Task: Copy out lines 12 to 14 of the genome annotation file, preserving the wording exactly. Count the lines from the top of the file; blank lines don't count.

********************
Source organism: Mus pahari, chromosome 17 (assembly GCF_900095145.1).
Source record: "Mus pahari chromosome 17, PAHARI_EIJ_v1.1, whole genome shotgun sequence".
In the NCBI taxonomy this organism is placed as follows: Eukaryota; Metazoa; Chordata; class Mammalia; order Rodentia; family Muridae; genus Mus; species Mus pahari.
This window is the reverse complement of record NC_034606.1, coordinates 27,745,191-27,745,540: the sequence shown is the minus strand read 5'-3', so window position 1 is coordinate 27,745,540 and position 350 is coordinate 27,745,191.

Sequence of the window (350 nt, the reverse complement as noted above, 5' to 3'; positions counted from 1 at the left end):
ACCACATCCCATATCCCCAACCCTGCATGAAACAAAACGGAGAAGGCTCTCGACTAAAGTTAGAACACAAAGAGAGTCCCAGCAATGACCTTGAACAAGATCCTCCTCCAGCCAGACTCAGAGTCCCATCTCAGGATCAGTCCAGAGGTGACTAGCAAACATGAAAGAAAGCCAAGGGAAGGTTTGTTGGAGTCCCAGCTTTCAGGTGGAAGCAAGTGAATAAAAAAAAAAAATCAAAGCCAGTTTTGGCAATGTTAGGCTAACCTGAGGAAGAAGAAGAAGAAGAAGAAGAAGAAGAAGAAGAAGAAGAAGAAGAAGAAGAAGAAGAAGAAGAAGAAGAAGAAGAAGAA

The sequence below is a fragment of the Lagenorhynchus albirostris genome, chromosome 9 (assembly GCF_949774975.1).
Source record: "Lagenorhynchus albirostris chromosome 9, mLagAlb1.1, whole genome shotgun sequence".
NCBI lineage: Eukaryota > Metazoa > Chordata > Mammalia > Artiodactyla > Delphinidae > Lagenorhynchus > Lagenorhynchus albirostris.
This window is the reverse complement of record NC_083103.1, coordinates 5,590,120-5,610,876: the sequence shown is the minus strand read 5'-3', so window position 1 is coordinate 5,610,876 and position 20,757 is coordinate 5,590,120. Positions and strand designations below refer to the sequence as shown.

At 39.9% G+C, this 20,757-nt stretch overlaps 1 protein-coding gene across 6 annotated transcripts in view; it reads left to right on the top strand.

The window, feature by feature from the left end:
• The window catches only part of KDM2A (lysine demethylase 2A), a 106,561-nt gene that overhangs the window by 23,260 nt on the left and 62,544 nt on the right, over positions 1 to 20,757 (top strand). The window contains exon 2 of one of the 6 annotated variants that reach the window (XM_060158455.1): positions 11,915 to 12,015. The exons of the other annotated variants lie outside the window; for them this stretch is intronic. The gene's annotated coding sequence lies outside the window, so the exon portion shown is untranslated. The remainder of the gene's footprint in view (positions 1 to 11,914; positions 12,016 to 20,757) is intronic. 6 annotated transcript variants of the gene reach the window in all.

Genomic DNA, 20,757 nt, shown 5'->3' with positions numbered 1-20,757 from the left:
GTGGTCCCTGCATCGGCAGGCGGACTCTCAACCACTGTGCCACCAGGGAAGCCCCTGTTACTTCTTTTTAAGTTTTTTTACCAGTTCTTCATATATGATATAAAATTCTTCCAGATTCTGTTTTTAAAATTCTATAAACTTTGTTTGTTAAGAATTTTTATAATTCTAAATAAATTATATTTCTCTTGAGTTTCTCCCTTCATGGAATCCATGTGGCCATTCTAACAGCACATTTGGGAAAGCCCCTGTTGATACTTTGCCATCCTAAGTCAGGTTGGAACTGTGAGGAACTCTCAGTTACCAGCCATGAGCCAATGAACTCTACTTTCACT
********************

The window, feature by feature from the left end:
• The window catches only part of KDM2A (lysine demethylase 2A), a 106,561-nt gene that overhangs the window by 23,260 nt on the left and 62,544 nt on the right, over positions 1 to 20,757 (top strand). The window contains exon 2 of one of the 6 annotated variants that reach the window (XM_060158455.1): positions 11,915 to 12,015. The exons of the other annotated variants lie outside the window; for them this stretch is intronic. The gene's annotated coding sequence lies outside the window, so the exon portion shown is untranslated. The remainder of the gene's footprint in view (positions 1 to 11,914; positions 12,016 to 20,757) is intronic. 6 annotated transcript variants of the gene reach the window in all.

Genomic DNA, 20,757 nt, shown 5'->3' with positions numbered 1-20,757 from the left: